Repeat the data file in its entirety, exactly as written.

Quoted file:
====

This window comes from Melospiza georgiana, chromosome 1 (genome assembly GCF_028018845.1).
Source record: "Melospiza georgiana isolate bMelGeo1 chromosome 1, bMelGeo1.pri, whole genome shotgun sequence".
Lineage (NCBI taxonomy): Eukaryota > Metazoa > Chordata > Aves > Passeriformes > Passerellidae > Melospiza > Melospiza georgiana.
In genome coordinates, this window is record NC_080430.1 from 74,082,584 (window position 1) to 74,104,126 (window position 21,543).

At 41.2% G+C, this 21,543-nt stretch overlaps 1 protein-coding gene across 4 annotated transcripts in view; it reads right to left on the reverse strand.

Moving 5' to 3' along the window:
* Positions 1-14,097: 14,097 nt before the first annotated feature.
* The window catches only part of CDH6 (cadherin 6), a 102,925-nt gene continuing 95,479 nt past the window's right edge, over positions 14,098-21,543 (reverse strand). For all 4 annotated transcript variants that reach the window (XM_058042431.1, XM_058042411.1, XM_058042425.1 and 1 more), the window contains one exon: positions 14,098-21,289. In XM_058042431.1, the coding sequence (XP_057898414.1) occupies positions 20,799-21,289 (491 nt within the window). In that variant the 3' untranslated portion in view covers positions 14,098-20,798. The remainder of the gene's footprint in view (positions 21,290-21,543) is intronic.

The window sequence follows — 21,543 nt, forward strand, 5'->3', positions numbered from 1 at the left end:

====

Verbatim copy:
This window comes from Melospiza georgiana, chromosome 1 (genome assembly GCF_028018845.1).
Source record: "Melospiza georgiana isolate bMelGeo1 chromosome 1, bMelGeo1.pri, whole genome shotgun sequence".
Lineage (NCBI taxonomy): Eukaryota > Metazoa > Chordata > Aves > Passeriformes > Passerellidae > Melospiza > Melospiza georgiana.
In genome coordinates, this window is record NC_080430.1 from 74,082,584 (window position 1) to 74,104,126 (window position 21,543).

At 41.2% G+C, this 21,543-nt stretch overlaps 1 protein-coding gene across 4 annotated transcripts in view; it reads right to left on the reverse strand.

Moving 5' to 3' along the window:
* Positions 1-14,097: 14,097 nt before the first annotated feature.
* The window catches only part of CDH6 (cadherin 6), a 102,925-nt gene continuing 95,479 nt past the window's right edge, over positions 14,098-21,543 (reverse strand). For all 4 annotated transcript variants that reach the window (XM_058042431.1, XM_058042411.1, XM_058042425.1 and 1 more), the window contains one exon: positions 14,098-21,289. In XM_058042431.1, the coding sequence (XP_057898414.1) occupies positions 20,799-21,289 (491 nt within the window). In that variant the 3' untranslated portion in view covers positions 14,098-20,798. The remainder of the gene's footprint in view (positions 21,290-21,543) is intronic.

The window sequence follows — 21,543 nt, forward strand, 5'->3', positions numbered from 1 at the left end: